Learn the business side of dentistry through University of Florida course
August 06, 2012
By Kelly Soderlund, ADA News staff
Gainesville, Fla.—Dr. Matthew Nawrocki's degree from the University of Florida College of Dentistry prepared him for the clinical side of dentistry. But the business side? He needed some more help.
This wasn't something the 30-year-old Jacksonville, Fla., prosthodontist realized until he purchased two general dental practices with the intention of merging them. Like most dental students, Dr. Nawrocki had a short course in practice management while in dental school, but it wasn't until he put himself in charge of managing the business that he realized how much he was missing.
“The course in dental school was just enough to tell you what you don't know and kind of scare you,” Dr. Nawrocki said. “There's so much stuff on the business side you don't know about, and it's a little daunting.”
He found the answer within his alma mater. This fall, the University of Florida College of Dentistry will offer its first Executive Practice Management Certificate Program for Dentists. The 13-month program, launched by the university's Continuing Dental Education Office, will prepare dentists to become business owners and executive managers within their practices.
Dr. James Haddix
“Dentistry has needed a program like this for years,” said Dr. James Haddix, associate professor and assistant dean for Continuing Education at the University of Florida College of Dentistry. “I have students that come back to me all the time who tell me that they wish they had gotten better business training in dental school. I don't think it's unique to our dental school. I think dental education in general doesn't emphasize the business aspects of dentistry as much as we need to.”
Dentists who enroll will learn about finance, practice operations and compliance, human resources, and sales and marketing. The course will also tackle buying or building a practice, becoming an associate, debt reduction through overhead control and wealth accumulation for practice transitions.
It includes monthly weekend face-to-face meetings in Orlando plus a supplemental online Web course. The classes will be small—between 15-25 dentists—and topics are divided into 13 modules, with one module taught one weekend per month.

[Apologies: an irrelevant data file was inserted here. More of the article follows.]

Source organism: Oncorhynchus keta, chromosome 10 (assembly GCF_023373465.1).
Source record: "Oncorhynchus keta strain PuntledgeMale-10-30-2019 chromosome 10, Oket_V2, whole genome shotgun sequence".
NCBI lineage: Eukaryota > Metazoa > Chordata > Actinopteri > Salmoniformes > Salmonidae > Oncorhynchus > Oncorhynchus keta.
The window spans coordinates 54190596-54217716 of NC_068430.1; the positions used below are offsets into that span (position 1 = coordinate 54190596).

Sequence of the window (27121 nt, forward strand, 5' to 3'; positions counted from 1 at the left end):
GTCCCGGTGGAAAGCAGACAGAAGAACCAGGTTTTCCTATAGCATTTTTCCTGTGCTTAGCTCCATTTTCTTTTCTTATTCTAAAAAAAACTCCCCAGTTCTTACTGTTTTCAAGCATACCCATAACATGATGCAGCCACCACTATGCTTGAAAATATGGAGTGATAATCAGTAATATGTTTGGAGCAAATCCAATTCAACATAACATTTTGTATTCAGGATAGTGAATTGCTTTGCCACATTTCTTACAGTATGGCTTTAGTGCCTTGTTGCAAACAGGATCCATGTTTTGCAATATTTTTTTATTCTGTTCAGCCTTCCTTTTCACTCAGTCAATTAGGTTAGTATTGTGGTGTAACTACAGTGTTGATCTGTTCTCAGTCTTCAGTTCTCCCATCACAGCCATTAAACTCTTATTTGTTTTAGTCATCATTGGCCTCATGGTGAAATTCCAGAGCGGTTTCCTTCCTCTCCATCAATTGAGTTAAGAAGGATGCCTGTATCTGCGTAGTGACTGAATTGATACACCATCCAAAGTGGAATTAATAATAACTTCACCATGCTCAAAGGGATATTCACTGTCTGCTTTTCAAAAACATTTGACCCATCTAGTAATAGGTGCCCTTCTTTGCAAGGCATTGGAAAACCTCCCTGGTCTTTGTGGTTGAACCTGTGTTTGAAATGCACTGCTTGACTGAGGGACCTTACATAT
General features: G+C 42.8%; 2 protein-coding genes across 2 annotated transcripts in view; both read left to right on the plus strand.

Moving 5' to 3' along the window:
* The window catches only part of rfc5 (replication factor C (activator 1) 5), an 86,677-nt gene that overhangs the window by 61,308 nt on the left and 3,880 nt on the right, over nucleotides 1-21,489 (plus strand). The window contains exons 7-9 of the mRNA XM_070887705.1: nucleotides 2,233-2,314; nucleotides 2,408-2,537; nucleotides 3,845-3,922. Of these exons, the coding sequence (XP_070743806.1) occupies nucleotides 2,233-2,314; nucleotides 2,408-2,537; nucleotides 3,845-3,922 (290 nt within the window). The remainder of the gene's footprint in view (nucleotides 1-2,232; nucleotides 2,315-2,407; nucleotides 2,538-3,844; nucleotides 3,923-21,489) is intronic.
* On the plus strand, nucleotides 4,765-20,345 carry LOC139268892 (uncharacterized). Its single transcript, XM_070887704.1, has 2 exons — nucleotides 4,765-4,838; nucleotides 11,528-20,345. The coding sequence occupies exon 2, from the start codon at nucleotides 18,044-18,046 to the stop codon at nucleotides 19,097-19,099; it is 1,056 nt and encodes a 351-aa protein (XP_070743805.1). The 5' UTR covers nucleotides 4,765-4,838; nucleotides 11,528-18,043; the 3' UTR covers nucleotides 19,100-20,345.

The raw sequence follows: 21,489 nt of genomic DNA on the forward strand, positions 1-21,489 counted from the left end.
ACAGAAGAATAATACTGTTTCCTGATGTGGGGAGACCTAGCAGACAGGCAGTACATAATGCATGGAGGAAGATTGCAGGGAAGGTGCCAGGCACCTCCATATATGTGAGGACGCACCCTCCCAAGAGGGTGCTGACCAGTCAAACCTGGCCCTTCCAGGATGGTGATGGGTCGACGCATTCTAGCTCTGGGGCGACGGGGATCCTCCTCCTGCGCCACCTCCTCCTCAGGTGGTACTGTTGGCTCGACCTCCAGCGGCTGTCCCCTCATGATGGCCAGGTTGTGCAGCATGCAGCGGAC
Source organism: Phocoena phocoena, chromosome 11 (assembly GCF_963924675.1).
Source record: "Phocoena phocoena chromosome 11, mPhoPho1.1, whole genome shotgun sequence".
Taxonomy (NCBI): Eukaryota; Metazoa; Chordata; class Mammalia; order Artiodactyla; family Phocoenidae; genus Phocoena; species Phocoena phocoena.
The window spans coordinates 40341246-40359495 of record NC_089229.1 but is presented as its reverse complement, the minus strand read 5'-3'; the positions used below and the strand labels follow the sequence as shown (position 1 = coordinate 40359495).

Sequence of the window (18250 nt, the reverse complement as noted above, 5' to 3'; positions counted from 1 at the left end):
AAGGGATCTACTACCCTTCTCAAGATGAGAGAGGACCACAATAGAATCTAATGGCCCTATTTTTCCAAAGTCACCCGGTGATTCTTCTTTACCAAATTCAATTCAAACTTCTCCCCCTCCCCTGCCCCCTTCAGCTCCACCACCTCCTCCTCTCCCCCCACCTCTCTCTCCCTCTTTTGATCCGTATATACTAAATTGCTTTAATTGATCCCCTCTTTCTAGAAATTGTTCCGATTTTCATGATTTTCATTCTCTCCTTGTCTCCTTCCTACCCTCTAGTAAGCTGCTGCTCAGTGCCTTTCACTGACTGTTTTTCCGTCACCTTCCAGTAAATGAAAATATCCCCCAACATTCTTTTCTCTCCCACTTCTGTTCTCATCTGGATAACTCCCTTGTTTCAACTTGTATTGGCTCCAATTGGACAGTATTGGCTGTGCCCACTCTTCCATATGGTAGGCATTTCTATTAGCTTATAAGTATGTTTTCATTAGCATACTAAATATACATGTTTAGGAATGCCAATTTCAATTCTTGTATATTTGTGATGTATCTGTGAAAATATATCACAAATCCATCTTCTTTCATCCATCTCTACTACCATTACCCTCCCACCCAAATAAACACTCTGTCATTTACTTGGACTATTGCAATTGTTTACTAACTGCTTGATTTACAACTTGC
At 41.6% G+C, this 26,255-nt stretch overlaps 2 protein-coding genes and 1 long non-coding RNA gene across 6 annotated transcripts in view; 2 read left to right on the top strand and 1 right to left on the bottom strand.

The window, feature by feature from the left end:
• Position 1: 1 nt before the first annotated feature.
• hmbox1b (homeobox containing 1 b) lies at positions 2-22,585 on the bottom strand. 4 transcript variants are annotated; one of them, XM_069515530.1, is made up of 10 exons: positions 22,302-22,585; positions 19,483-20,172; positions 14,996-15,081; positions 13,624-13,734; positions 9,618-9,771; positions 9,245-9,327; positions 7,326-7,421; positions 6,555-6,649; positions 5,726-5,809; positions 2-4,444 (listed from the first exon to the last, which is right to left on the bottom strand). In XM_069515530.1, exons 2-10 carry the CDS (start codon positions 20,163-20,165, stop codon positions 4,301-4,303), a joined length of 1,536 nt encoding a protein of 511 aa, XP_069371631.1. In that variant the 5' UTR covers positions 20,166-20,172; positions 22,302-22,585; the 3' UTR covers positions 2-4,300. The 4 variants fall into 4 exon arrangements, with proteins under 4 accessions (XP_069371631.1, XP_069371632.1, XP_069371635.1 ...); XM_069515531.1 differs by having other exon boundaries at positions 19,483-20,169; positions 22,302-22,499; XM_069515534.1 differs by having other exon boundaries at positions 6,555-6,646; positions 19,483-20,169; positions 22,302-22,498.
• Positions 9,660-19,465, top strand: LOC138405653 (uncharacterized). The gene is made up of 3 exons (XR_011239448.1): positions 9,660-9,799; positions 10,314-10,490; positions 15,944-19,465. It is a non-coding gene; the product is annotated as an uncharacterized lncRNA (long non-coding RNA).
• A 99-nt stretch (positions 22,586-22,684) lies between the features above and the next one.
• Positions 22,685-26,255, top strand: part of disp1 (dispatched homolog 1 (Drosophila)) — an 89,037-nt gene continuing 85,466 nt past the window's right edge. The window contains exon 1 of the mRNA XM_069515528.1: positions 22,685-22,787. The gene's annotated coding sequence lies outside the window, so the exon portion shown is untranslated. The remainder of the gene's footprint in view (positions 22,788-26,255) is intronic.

“Our ultimate goal of this program is for our participants to develop the business skills they need to increase their practice's efficiencies and create solid financial growth and stability so that, ultimately, they can focus on serving their patient's needs,” Dr. Haddix said.
The University of Florida is an ADA Continuing Education Recognition Program recognized provider and students can receive 186 hours of CE from the practice management program. Those who are accepted must be practicing, actively-licensed dentists, newly graduated dentists or graduating dentists in dental school.
Tuition is $15,487 and does not include travel or accommodations in Orlando.
The content of the practice management course intrigued Dr. Nawrocki and his twin brother Dr. Andrew Nawrocki, a prosthodontist in Ormond Beach, Fla., but the price really sold the idea. They had been researching programs they could enroll in to gain business skills and had considered other practice management courses or even getting a master's in business administration. These programs would cost them anywhere from $30,000 to $100,000, Dr. Nawrocki said.
“From a cost benefit standpoint, I really think it's excellent,” Dr. Nawrocki said. “It is really one of those programs that takes you from A to Z, start to finish.”
For more information on the Executive Practice Management Certificate Program for Dentists, visit http://epmfordentists.com or contact Michelle Hopkins at 1-888-550-4590 or email@example.com.